In Fig. 3A, we plot three typical situations of κ2 as functions of q at high density (w < 0) by varying R (or Ωr). One can see that for finite R, κ2 decreases from zero following the typical diffusive mode −Deq2 from q = 0 to Embedded Image, above which κ2 starts to increase and has the chance to be positive at finite q > 0. This implies that the homogeneous system becomes unstable as a result of the growing fluctuation of finite wavelength. In the mean-field picture, this typically indicates that the system undergoes a microphase separation. This scenario is different from the complete phase separation in which instability starts from the infinite wavelength at q = 0 (20, 21).

Fig. 3 Dynamic microphase separation.

(A) Growing rate κ2 as functions of q for systems at ϕ = 0.35 with various R obtained from the dynamic mean-field theory. (B) Measured heights of the first peak in S(q) for systems with different combinations of R and ϕ in computer simulations indicated by the color of the symbols. The dotted line is the fitting using Eq. 9 for the phase boundary. Inset shows the measured position of the first peak in S(q) in computer simulations (symbols) and the theoretical prediction (dotted line) based on the fitting in (B).

The instability point of the system is defined as Embedded Image for q* > 0, from which we can obtain the relationship between the critical packing fraction ϕ* and q* (see section S2)Embedded Image(9)Embedded Image(10)where ϕc ≃ 0.32 is the critical packing fraction for R = ∞ at which the simulation shows complete MIPS (q* = 0). This suggests that MIPS can be seen as a limit of the microphase separation in our system when R → ∞ at the mean-field level. For this special case, when ϕ approaches ϕc, S(0) is supposed to jump from a finite value to ∞, which marks the “spinodal” of MIPS. For systems with finite R, the first peak of S(q), which is located around q*, is also expected to jump up to a higher value when the system crosses the “microphase separation point.” In Fig. 3B, we plot the measured heights of the first peak in S(q) for various combinations of R and ϕ in computer simulations. We find that when R > 50σ, the height of the first peak in S(q) jumps from below 5 to above 10 with increasing ϕ over ϕ*. The transition becomes smoother for systems of smaller R. Therefore, we choose S(q) = 7 as the threshold to fit the phase boundary using Eq. 9 (the dotted line in Fig. 3B), which leads to De ≃ 0.62v0σ. In the inset of Fig. 3B, we plot the location of q* measured in simulations and the prediction of Eq. 10 with the same De. The simulation results agree almost quantitatively with the theoretical prediction. For small R cases (R < 50σ), there is a noticeable inconsistency, suggesting the possible breakdown of the mean-field theory. In these cases, the size of clusters in the system is comparable with the particle size. Therefore, microphase separation is no longer a proper concept to describe what happens in the system. Even for large R cases, which seem consistent with the mean-field microphase separation scenario, it still remains open whether there exist true sharp microphase separation points for finite R or if the sharpness of the transition diverges at R → ∞.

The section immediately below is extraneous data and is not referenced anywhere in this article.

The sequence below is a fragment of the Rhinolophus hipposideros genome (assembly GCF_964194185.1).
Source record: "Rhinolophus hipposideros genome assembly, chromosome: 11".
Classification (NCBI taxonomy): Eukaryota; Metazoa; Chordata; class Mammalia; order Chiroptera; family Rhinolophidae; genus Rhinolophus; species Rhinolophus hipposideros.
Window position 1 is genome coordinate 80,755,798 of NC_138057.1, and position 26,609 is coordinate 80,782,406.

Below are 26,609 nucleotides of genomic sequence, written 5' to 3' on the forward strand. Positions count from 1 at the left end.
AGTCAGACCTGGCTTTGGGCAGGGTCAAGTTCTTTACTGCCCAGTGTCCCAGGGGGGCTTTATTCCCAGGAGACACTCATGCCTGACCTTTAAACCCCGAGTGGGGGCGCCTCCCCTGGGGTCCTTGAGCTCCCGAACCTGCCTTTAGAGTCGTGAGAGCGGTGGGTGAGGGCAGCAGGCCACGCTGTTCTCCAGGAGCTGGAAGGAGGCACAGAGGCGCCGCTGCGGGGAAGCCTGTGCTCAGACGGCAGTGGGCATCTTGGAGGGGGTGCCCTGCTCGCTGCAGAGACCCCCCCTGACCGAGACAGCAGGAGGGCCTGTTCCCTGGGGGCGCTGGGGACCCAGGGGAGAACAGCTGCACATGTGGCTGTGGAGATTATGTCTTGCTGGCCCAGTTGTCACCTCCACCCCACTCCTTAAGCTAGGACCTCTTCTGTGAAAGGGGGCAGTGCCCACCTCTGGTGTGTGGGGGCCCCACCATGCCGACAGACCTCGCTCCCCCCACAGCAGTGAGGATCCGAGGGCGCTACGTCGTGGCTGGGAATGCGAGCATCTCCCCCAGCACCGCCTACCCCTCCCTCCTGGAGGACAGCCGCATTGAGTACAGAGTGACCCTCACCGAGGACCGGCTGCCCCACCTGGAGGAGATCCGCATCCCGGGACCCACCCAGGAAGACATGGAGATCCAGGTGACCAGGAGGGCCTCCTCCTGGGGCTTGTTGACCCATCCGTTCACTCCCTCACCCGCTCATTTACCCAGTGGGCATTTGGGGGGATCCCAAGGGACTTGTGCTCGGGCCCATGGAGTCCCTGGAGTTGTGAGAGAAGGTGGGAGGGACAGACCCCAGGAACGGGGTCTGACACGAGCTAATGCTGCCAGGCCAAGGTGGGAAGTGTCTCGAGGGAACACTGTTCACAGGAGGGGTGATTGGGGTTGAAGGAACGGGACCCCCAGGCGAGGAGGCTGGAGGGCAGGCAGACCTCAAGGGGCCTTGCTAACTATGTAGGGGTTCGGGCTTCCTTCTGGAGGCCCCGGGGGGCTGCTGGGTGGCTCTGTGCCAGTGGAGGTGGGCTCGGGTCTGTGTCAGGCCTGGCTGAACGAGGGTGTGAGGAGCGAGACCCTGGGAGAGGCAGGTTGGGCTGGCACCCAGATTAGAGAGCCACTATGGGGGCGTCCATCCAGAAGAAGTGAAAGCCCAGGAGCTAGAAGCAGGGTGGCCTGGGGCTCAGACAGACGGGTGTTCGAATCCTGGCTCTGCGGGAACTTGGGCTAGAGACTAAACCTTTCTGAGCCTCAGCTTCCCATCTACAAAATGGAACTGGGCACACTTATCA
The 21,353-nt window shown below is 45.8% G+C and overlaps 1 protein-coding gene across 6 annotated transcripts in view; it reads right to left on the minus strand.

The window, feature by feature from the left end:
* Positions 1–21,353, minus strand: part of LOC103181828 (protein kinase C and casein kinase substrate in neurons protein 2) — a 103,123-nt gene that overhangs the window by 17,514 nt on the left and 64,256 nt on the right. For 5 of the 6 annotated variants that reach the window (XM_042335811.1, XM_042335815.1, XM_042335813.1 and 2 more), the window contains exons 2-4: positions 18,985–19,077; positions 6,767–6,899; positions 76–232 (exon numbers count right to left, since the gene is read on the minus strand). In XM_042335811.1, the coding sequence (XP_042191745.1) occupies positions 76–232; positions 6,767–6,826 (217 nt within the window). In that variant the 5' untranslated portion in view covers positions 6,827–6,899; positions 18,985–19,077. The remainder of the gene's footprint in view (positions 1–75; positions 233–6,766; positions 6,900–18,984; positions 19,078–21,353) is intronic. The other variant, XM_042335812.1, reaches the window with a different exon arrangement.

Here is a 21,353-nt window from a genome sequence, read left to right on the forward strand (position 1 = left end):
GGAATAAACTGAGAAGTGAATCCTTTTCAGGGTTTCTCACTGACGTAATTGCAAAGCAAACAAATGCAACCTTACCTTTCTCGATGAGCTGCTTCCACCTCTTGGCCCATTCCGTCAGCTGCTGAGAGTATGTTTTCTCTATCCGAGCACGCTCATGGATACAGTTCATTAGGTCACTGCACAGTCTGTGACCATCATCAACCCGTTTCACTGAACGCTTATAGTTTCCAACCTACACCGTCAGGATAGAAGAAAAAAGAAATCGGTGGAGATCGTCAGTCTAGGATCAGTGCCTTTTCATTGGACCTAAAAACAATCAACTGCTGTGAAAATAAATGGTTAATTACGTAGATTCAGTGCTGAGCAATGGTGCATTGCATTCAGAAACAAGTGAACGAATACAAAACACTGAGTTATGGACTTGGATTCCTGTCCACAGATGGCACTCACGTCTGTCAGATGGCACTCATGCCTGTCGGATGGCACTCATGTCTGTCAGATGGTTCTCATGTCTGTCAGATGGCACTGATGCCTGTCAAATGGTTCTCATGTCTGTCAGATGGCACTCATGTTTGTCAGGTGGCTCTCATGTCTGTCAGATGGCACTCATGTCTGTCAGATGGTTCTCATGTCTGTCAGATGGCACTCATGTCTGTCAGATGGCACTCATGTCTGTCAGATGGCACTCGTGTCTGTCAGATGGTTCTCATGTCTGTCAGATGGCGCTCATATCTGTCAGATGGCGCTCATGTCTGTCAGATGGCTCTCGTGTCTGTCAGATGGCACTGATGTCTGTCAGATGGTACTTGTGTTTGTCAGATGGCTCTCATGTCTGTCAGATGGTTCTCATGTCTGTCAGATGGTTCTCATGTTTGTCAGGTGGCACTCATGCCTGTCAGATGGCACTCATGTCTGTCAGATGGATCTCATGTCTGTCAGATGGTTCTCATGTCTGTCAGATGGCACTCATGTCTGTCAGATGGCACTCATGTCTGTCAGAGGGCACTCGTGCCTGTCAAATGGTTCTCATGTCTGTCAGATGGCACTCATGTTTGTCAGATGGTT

To summarize, this theoretical analysis rationalizes the instability in the circle active particle system as a result of motility-induced self-trapping effect (negative w in Eqs. 7 and 8). The existence of nonzero torque Ωr restricts the growth of density fluctuations within a finite wavelength proportional to the circle radius R, which is the underlying reason for the dynamic clusters formation and the resulting large local density fluctuations observed in our simulations.

Mechanism of global hyperuniformity